“I have coveted no one’s silver or gold or clothes. You yourselves know that these hands ministered to my own needs and to the men who were with me. In everything I showed you that by working hard in this manner you must help the weak and remember the words of the Lord Jesus, that He Himself said,  ‘It is more blessed to give than to receive.’” (Acts 20:33-35)

I think pride has a positive side if, as a result, it would redound to making you a better man and light to those around you.

Prideful, a little but beautiful woman aimed to wear a new blouse or skirt at least once a week. Her parents were poor farmers. They didn’t know their coed in the city shopped in the malls like crazy out of her limited allowance. Worse, they weren’t aware that their daughter, having no more sufficient money, lost her self-respect gradually, and sought to survive in the city by stealing her fellow boarders’ food supplies. For a piece of skirt plus an “unreasonable and inordinate self-esteem,”  all her friends kicked her out of their lodge. True, a “man’s pride will bring him low.” (Prov 29:23).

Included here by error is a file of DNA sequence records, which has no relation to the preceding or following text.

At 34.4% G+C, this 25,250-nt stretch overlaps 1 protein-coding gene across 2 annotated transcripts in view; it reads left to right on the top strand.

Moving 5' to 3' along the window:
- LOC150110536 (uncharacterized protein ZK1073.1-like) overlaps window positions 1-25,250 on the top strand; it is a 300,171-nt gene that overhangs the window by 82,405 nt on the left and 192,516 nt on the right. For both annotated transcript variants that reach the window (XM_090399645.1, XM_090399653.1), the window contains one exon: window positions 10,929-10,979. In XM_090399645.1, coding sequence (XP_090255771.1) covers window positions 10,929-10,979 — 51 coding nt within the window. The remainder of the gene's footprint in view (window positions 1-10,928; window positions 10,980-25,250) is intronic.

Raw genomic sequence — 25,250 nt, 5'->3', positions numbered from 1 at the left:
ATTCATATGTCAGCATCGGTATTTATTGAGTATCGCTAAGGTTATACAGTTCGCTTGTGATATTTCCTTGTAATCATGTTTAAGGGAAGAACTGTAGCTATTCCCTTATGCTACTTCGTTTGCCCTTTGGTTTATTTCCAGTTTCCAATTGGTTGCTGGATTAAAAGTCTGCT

I met someone a few years ago who was so fond of using either Latin or Greek in expressing his ideas. Betrayed by his inner struggle to show off his mental superiority, he made his thoughts to appear grand and profound. Pride, I should say, always works like that. It merges in your words and tastes, or with the way you carry yourself! When unguarded, pride ropes our lives with the cords of trouble; it “compasseth them about as a chain”! (cf. Ps 73:6a, KJV).

A Hinge to Our Sanity

I think there’s a kind of pride which works like a hinge to our sanity: